Asynchronous methods can be used as background jobs. Hence, several consecutive calls to an Asynchronous method each time starts a parallel job (thread).
@EJB: Indicates a dependency on the local, no-interface, or remote view of an Enterprise JavaBean.
Either the beanName or the lookup element can be used to resolve the EJB dependency to its target session bean component. It is an error to specify values for both beanName and lookup.
If no explicit linking information is provided and there is only one session bean within the same application that exposes the matching client view type, by default the EJB dependency resolves to that session bean.
@Stateless: A stateless session bean does not maintain a conversational state with the client.
When a client invokes the methods of a stateless bean, the bean’s instance variables may contain a state specific to that client but only for the duration of the invocation. When the method is finished, the client-specific state should not be retained.
@Singleton: A Singleton session bean is instantiated once per application
and exists for the lifecycle of the application. Singleton session beans are designed for circumstances in which a single enterprise bean instance is shared across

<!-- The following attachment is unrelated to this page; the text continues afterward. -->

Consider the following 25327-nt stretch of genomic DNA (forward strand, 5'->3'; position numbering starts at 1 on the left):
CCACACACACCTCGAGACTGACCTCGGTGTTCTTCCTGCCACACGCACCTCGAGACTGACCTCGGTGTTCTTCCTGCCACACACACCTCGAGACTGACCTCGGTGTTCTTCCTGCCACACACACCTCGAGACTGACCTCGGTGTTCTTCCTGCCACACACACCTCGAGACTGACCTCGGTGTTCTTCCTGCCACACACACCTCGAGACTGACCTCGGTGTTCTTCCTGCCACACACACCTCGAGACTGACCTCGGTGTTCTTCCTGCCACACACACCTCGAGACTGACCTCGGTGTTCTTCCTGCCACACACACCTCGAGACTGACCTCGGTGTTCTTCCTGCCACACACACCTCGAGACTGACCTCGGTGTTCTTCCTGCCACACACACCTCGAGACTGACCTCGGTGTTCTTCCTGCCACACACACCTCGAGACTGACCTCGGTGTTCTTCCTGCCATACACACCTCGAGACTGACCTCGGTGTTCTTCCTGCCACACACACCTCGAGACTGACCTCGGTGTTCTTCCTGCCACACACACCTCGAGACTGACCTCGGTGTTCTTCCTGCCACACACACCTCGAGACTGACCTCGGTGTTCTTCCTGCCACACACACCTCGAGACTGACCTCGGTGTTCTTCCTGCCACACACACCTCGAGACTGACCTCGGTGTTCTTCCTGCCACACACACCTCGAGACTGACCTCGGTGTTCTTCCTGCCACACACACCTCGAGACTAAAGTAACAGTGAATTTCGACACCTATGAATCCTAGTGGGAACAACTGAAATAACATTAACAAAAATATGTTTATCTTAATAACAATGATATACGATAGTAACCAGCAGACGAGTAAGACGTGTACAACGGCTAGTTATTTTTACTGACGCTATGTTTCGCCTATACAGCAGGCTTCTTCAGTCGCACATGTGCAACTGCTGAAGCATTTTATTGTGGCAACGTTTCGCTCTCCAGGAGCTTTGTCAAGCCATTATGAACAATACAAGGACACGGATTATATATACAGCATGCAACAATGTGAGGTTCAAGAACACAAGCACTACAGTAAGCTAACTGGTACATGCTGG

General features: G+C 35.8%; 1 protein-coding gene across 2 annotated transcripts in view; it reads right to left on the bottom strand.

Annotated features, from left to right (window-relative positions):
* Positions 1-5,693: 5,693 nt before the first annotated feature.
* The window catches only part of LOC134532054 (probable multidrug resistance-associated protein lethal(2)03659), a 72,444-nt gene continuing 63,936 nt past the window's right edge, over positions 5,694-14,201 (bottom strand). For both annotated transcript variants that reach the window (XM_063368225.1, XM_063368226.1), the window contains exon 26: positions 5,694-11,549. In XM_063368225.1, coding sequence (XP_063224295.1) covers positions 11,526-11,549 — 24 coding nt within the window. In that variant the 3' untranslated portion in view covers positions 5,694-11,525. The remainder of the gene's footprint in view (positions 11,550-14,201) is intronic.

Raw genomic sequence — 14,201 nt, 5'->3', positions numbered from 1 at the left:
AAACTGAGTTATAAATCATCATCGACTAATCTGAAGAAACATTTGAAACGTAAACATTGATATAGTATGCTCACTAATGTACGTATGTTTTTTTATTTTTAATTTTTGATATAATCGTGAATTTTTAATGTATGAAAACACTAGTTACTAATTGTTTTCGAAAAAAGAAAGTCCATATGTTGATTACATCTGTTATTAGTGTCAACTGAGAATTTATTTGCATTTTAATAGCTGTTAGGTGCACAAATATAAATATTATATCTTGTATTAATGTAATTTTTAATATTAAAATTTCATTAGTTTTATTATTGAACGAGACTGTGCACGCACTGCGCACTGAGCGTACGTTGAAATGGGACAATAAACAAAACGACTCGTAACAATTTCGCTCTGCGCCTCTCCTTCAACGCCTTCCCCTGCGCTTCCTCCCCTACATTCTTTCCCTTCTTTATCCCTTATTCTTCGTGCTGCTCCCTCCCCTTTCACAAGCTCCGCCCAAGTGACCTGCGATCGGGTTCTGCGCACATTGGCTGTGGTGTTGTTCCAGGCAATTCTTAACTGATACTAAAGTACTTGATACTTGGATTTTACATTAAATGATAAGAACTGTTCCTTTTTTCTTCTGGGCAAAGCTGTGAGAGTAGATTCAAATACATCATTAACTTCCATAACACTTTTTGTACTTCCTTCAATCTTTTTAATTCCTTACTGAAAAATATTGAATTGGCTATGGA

and concurrently accessed by clients.
@LocalBean: Bean has a @LocalBean annotation -> bean has a no-interface view.
A local bean is typically used for processing, i.e. by a standard Java class.
This can be a batch job or simply function calls that respond to events received by another bean.
Remote client view
When your EJB and its clients will be in a distributed environment – meaning EJBs and clients will reside on separate Java virtual machines. Example : EJBs hosted on a WebSphere Application Server and Servlets that consume EJB APIs
hosted on a Tomcat server.
Local client view
Only when it is guaranteed that other enterprise beans or clients will only address the bean within a single JVM. Example, EJBs as well as